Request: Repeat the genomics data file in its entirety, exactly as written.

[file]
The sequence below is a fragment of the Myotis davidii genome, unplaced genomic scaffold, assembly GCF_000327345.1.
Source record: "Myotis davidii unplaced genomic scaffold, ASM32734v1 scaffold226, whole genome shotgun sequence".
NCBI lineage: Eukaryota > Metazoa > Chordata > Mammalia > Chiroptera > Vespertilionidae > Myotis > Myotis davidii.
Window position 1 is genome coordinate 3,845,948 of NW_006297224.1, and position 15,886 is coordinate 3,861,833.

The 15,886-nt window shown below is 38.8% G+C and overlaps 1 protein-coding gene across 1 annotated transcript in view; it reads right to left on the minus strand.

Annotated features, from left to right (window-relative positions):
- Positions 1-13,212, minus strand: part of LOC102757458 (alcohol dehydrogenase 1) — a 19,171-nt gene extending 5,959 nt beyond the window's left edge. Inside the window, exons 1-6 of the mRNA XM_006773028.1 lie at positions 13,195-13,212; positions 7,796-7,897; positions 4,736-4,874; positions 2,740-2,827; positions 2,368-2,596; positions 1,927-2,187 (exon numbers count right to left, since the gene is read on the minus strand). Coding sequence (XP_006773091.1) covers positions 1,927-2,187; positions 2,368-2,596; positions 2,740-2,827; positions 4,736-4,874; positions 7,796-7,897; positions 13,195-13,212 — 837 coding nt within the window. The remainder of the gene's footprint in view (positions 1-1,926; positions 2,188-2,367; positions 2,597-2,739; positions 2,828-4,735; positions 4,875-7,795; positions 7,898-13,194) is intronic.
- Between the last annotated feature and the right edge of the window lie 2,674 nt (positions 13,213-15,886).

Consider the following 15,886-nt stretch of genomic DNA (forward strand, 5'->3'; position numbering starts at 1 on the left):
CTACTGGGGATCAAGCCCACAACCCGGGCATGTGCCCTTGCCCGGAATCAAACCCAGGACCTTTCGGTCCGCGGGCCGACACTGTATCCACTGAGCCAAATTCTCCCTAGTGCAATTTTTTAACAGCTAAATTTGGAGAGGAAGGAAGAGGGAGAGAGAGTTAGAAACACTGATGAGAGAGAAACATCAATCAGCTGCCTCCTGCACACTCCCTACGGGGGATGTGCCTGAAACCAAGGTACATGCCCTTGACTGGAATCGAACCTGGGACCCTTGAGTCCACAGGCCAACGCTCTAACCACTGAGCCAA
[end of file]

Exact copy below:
The sequence below is a fragment of the Myotis davidii genome, unplaced genomic scaffold, assembly GCF_000327345.1.
Source record: "Myotis davidii unplaced genomic scaffold, ASM32734v1 scaffold226, whole genome shotgun sequence".
NCBI lineage: Eukaryota > Metazoa > Chordata > Mammalia > Chiroptera > Vespertilionidae > Myotis > Myotis davidii.
Window position 1 is genome coordinate 3,845,948 of NW_006297224.1, and position 15,886 is coordinate 3,861,833.

The 15,886-nt window shown below is 38.8% G+C and overlaps 1 protein-coding gene across 1 annotated transcript in view; it reads right to left on the minus strand.

Annotated features, from left to right (window-relative positions):
- Positions 1-13,212, minus strand: part of LOC102757458 (alcohol dehydrogenase 1) — a 19,171-nt gene extending 5,959 nt beyond the window's left edge. Inside the window, exons 1-6 of the mRNA XM_006773028.1 lie at positions 13,195-13,212; positions 7,796-7,897; positions 4,736-4,874; positions 2,740-2,827; positions 2,368-2,596; positions 1,927-2,187 (exon numbers count right to left, since the gene is read on the minus strand). Coding sequence (XP_006773091.1) covers positions 1,927-2,187; positions 2,368-2,596; positions 2,740-2,827; positions 4,736-4,874; positions 7,796-7,897; positions 13,195-13,212 — 837 coding nt within the window. The remainder of the gene's footprint in view (positions 1-1,926; positions 2,188-2,367; positions 2,597-2,739; positions 2,828-4,735; positions 4,875-7,795; positions 7,898-13,194) is intronic.
- Between the last annotated feature and the right edge of the window lie 2,674 nt (positions 13,213-15,886).

Consider the following 15,886-nt stretch of genomic DNA (forward strand, 5'->3'; position numbering starts at 1 on the left):
CTACTGGGGATCAAGCCCACAACCCGGGCATGTGCCCTTGCCCGGAATCAAACCCAGGACCTTTCGGTCCGCGGGCCGACACTGTATCCACTGAGCCAAATTCTCCCTAGTGCAATTTTTTAACAGCTAAATTTGGAGAGGAAGGAAGAGGGAGAGAGAGTTAGAAACACTGATGAGAGAGAAACATCAATCAGCTGCCTCCTGCACACTCCCTACGGGGGATGTGCCTGAAACCAAGGTACATGCCCTTGACTGGAATCGAACCTGGGACCCTTGAGTCCACAGGCCAACGCTCTAACCACTGAGCCAA